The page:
Take me home my heart is heavy and my feet are sore
Take me home I don't wanna roam no more.
~ Johnny Cash, "Take Me Home"
When Tim was planning his cross-country adventure with Brewster, he was looking forward to the time they'd spend together traveling to California. Man and dog on the road. So when Tim started talking about the return trip, how quiet it would be without Brewster and that it might be nice to transport a rescue dog back to Florida, I chalked this up to Tim's ever-present, pre-trip optimism and figured, "Let's see how he feels once he's traveled the first 2700 miles with a dog". And left it at that.
But even after more than two weeks on the road, going from hotel to hotel, including an emotional week of finding Brewster an awesome home with Joe, and my returning home by plane (I did my cross-country stint in my 22nd year and that was more than enough), Tim still insisted he'd like to help a/some dog(s) in need. Good boy :).
So a couple of days before leaving San Diego I reached out to some of my rescue friends to see if we could lend a hand. And as anyone in rescue can predict, that hand was grabbed quickly. Our friends at Tickled Pink Weimaraner Rescue needed 2 dogs transported from Phoenix to Albuquerque, which in the big scheme of things was a short trip. Tim's doggie companions were Phoebe (Blue Weimaraner) and Bella (Chihuahua/Min Pin mix), a sweet pair coming from a neglectful home. Phoebe had an anxious adopter awaiting her arrival and Bella was going to a great rescue. So, Tim picked the girls up and soon reported that they were excellent traveling companions. He delivered them to their destinations with wagging tails.
Now it's Friday. I am at my desk in Wellington. Tim calls and asks if I've looked at Facebook lately.
Tim's cruising down the Interstate 40 about 90 miles east of Oklahoma City through a rural, sparsely populated area. There, standing on the road, with cars speeding past him at 75mph is a small Border Collie looking dog, oblivious to the danger he's in.
Tim pulls over and when he calls the dog, he comes immediately. After he slips a Tickled Pink leash on him, he sees that he's young, very friendly, emaciated and filthy dirty. For 10 minutes Tim yells over to the mobile home park that borders the highway. Finally, a man that looks to be about 75 emerges. They start talking and here's the short version: the dog was his, he gave it to his son, his son gave him to the guy at the gas station. He would feed the dog (no name) "a couple times a week." Tim asks if anyone is going to miss him because he could find a great home for him. The answer? "No, I don't reckon he will." In the car he goes.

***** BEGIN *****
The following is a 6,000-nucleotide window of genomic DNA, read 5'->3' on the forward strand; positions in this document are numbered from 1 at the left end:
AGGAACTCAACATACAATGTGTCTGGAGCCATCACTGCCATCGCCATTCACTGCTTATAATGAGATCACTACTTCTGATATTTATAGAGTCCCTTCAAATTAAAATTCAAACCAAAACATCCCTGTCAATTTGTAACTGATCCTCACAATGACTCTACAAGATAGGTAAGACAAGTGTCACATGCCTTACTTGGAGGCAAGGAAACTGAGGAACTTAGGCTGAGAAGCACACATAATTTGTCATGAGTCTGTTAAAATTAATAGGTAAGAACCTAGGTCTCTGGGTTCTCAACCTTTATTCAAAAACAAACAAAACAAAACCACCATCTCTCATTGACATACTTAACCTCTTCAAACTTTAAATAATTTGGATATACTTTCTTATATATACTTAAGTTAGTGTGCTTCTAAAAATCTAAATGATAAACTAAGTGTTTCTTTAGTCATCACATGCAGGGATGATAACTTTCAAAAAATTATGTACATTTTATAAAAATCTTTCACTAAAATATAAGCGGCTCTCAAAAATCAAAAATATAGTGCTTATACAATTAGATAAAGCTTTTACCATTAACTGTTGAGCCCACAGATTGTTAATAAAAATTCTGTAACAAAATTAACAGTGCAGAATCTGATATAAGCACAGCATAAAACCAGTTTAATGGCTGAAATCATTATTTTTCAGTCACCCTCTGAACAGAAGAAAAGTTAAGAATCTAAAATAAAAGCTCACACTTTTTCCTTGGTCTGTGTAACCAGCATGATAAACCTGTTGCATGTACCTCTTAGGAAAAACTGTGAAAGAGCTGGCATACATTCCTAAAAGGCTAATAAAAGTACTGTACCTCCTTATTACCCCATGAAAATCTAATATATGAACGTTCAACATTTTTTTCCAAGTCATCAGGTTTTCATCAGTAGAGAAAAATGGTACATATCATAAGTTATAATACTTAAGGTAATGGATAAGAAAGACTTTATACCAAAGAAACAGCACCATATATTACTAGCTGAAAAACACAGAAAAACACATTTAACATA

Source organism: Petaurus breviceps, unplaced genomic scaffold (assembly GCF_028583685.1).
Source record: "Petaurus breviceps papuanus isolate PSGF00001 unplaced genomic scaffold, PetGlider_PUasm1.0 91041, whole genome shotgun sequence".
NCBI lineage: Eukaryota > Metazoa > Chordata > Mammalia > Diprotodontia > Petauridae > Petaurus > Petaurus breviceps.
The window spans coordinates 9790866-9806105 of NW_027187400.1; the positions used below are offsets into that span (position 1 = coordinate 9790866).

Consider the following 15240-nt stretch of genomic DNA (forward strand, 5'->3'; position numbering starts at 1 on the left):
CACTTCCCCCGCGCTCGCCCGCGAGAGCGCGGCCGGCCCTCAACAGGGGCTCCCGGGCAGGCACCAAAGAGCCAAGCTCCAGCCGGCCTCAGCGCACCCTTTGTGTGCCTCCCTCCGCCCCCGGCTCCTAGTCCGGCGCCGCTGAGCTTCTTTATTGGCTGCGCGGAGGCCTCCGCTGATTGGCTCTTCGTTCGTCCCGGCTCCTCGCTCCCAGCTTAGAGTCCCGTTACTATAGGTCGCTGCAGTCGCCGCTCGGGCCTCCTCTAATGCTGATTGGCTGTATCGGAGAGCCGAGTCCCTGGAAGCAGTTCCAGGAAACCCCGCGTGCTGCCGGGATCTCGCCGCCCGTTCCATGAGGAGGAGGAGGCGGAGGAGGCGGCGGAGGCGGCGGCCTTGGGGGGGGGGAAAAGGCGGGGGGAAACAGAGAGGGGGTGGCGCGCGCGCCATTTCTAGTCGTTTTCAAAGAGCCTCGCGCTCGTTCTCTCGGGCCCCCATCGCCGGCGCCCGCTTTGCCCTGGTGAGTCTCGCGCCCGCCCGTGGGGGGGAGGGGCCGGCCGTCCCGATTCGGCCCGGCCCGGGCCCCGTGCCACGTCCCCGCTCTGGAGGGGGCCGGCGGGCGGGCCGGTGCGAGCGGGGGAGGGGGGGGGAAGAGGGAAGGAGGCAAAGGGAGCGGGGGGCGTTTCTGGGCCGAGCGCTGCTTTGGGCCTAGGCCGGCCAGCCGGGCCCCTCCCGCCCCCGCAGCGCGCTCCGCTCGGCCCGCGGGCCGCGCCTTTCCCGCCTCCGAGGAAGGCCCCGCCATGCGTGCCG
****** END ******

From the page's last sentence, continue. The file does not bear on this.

The buzz has already started on Facebook, including suggestions for names. The two that emerge right away come from Joe Daly (Cash - for Johnny Cash, the Highwayman) and Michelle Howard (Sue - for "A Boy Named Sue, because of his pink leash). So let me introduce you to "Sue Cash, the Highway Dog!"
Tim stops to get him some food and a collar. I call ahead to find a vet that can see them on short notice. He's needs a quick once over and most definitely a bath. The kind people at Park Hill Pet Clinic in North Little Rock, Arkansas welcome them with open arms. As Tim shares the story with them and the origin of the name, one of the vet tech's promptly lifts her sleeve to show off her collection of Johnny Cash tattoos. (Synchronicity) So they bath him twice, pull a ton of ticks off him, give him an exam, a rabies shot and determine he's about 12-18 months old. His health is okay but he's severely underweight and pale from the ticks and lack of nutrition. Onward they go.
The notion of finding a good home or solid rescue commitment on the way home quickly fades. We decide to foster him, knowing one of our great rescue contacts will help us find him a home. Tim and Cash spend two more nights in hotels. Cash is well mannered and sleeps peacefully. No accidents, no chewing, just a voracious appetite, a wagging tail and a lot of gratitude.
On his way to Wellington, Tim stops in Orlando to visit his parents, Joe and Loretta. He's told them about Cash and they are anxious to meet him. When they see him, they are taken aback by the next piece of synchronicity. Cash looks a lot like Tim's childhood dog, Tabs. His parents are smitten and want to adopt him. Cash loves them and they have a fun night together. They agree that Tim will take him home while they finish their kitchen renovation.
So Cash is with us for a short stint and in the meantime we are going to fatten him up, get him neutered and crate train him. He's doing great on all fronts. Our seniors, Roxie and Gunther, are being very patient, helping him understand pack hierarchy and playing with him occasionally. Cash is starved for attention. If he's not sitting in your lap, he sleeping in the kitchen or by the front door. He's figured out pretty quickly that receiving belly rubs, regular meals and long walks is heaven on earth.
Tim anticipated that he'd have time to process the whole Brewster experience on his return trip. And we both thought this first couple of weeks without Brewster would be a bit melancholy at best. We certainly miss Brewster a lot, but with Cash's arrival we got a lesson in expectations and opening ourselves up to the next adventure (dog) on the horizon (highway). Amen to that.